ATHENS – Inspectors from international lenders have asked Greece’s government to come up with a plan to deal with bad loans for both corporate and household debt.
An unidentified Finance Ministry official who attended talks in Athens on Oct. 7 told the state-run Athens Macedonia News Agency (AMNA) said that the Troika of the European Union-International Monetary Fund-European Central Bank (EU-IMF-ECB) had rejected Greece’s plan to deal with only corporate debt.
With bad loans caused largely by harsh austerity measures demanded by the Troika hitting 80 billion euros ($100.8 billion) the lenders want households to pay too.
The Finance Ministry had planned to first introduce a scheme addressing corporate debt with household bad loans being the subject of separate legislation at a later date.
“There is still a lot of work that needs to be done,” the official told the AMNA, adding that it is likely the new legislation will be presented to Parliament after the Troika’s return in late October or early November, following the publication of EU-wide bank stress test results.
Greek banks have the highest level of Non-Performing Loans (NPLs) in Europe as people strapped by big pay cuts, tax hikes, slashed pensions and worker firings have been unable to pay mortgages, credit cards and loans.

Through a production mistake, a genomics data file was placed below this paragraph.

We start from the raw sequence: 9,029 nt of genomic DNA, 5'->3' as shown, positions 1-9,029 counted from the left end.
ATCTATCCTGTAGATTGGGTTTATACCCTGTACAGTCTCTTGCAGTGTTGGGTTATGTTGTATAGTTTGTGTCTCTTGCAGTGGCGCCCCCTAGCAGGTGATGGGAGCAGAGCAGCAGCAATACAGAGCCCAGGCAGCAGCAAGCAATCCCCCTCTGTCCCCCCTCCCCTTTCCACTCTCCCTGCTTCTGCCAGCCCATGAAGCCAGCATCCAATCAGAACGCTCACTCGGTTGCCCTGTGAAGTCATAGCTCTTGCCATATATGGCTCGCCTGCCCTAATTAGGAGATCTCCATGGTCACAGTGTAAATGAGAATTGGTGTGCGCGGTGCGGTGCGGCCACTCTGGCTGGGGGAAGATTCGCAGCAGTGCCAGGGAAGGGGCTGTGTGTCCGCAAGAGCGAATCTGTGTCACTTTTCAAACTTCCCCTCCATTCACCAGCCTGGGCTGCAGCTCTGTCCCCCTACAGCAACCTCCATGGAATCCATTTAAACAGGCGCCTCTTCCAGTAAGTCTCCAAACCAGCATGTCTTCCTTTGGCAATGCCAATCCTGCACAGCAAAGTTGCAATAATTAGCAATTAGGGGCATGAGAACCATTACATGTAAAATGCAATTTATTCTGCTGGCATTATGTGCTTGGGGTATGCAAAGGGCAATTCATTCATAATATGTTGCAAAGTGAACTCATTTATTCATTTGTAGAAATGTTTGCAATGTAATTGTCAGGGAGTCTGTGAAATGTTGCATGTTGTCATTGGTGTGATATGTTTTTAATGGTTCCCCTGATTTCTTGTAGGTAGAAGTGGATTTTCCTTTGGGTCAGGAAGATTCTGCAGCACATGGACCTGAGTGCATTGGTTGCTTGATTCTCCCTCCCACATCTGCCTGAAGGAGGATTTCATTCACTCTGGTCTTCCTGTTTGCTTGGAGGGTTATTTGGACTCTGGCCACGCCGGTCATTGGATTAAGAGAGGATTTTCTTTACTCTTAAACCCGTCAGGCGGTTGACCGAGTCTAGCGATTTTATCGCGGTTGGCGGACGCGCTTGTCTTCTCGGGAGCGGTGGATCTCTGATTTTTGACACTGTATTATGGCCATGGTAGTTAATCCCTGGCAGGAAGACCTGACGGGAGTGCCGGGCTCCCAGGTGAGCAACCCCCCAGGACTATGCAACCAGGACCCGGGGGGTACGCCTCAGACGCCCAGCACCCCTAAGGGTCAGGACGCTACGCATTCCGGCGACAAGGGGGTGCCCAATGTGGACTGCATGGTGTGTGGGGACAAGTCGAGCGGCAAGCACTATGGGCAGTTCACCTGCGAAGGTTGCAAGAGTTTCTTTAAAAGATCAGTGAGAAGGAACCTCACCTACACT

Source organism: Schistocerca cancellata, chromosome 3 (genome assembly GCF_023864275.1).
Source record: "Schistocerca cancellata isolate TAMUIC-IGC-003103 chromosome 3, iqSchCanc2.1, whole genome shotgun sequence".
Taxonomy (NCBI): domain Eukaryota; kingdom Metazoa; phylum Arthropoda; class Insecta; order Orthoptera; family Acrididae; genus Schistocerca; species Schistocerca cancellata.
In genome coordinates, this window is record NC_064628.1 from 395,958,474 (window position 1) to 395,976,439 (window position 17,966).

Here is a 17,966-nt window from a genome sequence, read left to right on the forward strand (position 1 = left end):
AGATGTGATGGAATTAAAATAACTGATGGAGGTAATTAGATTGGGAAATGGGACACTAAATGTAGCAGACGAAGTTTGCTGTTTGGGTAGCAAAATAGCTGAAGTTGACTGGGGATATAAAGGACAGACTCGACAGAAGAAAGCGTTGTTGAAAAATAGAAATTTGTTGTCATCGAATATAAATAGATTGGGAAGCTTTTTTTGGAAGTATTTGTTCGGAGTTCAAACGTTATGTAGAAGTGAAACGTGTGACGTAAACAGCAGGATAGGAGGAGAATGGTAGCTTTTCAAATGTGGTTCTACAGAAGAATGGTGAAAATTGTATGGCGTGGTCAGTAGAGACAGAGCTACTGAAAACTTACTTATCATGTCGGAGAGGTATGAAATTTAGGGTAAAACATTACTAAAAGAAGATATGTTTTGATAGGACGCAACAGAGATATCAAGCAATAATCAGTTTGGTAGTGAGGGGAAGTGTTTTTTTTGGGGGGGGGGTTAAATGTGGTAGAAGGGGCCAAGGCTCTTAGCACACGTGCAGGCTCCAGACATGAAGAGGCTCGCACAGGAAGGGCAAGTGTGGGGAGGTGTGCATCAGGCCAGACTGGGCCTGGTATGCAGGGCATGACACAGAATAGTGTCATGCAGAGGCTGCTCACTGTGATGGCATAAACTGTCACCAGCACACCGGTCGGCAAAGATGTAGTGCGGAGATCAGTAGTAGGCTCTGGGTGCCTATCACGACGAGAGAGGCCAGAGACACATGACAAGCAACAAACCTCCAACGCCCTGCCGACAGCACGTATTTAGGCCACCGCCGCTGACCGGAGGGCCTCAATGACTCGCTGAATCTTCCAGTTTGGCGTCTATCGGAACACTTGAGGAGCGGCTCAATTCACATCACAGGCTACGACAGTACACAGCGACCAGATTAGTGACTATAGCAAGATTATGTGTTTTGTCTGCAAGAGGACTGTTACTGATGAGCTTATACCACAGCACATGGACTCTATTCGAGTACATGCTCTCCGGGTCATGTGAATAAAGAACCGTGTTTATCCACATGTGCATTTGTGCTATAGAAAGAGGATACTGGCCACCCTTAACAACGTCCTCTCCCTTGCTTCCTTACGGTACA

Among the biggest of the bad loans is 250 million euros ($315.2 million) owed by the New Democracy Conservatives of Prime Minister Antonis Samaras and his coalition partner the PASOK Socialists, who aren’t paying, but who want businesses and homeowners to pay theirs.
Greece’s top four banks – Alpha Bank, Eurobank Ergasias, National Bank of Greece and Piraeus Bank – have already raised a combined 8 billion euros of equity capital this year to help cushion against loan losses but there are concerns that they may need to raise more unless measures are introduced to facilitate repayment.